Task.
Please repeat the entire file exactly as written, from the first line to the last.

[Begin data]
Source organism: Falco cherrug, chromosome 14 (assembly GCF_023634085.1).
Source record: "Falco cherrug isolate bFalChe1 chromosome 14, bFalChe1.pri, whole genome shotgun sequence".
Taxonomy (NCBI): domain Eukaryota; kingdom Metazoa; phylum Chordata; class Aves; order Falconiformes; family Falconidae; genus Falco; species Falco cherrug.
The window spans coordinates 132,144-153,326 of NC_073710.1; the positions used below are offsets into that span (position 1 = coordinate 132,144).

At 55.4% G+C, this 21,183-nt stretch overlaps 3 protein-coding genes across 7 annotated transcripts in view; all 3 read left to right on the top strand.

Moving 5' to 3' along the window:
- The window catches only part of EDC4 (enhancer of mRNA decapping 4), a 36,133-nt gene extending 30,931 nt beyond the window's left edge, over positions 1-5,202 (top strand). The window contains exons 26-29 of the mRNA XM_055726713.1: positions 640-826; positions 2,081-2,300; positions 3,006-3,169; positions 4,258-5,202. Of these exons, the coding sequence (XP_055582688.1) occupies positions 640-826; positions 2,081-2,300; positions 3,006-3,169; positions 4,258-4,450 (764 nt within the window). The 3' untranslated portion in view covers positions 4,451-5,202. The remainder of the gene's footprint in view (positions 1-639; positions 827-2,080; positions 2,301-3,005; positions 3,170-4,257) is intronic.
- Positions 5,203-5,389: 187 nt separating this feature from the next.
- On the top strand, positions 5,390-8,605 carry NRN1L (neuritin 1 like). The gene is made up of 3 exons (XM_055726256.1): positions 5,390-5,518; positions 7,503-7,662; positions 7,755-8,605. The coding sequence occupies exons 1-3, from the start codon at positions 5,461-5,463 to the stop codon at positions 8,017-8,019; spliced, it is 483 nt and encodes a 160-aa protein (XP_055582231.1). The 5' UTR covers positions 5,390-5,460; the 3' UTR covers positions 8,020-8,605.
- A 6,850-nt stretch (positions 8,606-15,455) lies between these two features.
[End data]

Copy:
Source organism: Falco cherrug, chromosome 14 (assembly GCF_023634085.1).
Source record: "Falco cherrug isolate bFalChe1 chromosome 14, bFalChe1.pri, whole genome shotgun sequence".
Taxonomy (NCBI): domain Eukaryota; kingdom Metazoa; phylum Chordata; class Aves; order Falconiformes; family Falconidae; genus Falco; species Falco cherrug.
The window spans coordinates 132,144-153,326 of NC_073710.1; the positions used below are offsets into that span (position 1 = coordinate 132,144).

At 55.4% G+C, this 21,183-nt stretch overlaps 3 protein-coding genes across 7 annotated transcripts in view; all 3 read left to right on the top strand.

Moving 5' to 3' along the window:
- The window catches only part of EDC4 (enhancer of mRNA decapping 4), a 36,133-nt gene extending 30,931 nt beyond the window's left edge, over positions 1-5,202 (top strand). The window contains exons 26-29 of the mRNA XM_055726713.1: positions 640-826; positions 2,081-2,300; positions 3,006-3,169; positions 4,258-5,202. Of these exons, the coding sequence (XP_055582688.1) occupies positions 640-826; positions 2,081-2,300; positions 3,006-3,169; positions 4,258-4,450 (764 nt within the window). The 3' untranslated portion in view covers positions 4,451-5,202. The remainder of the gene's footprint in view (positions 1-639; positions 827-2,080; positions 2,301-3,005; positions 3,170-4,257) is intronic.
- Positions 5,203-5,389: 187 nt separating this feature from the next.
- On the top strand, positions 5,390-8,605 carry NRN1L (neuritin 1 like). The gene is made up of 3 exons (XM_055726256.1): positions 5,390-5,518; positions 7,503-7,662; positions 7,755-8,605. The coding sequence occupies exons 1-3, from the start codon at positions 5,461-5,463 to the stop codon at positions 8,017-8,019; spliced, it is 483 nt and encodes a 160-aa protein (XP_055582231.1). The 5' UTR covers positions 5,390-5,460; the 3' UTR covers positions 8,020-8,605.
- A 6,850-nt stretch (positions 8,606-15,455) lies between these two features.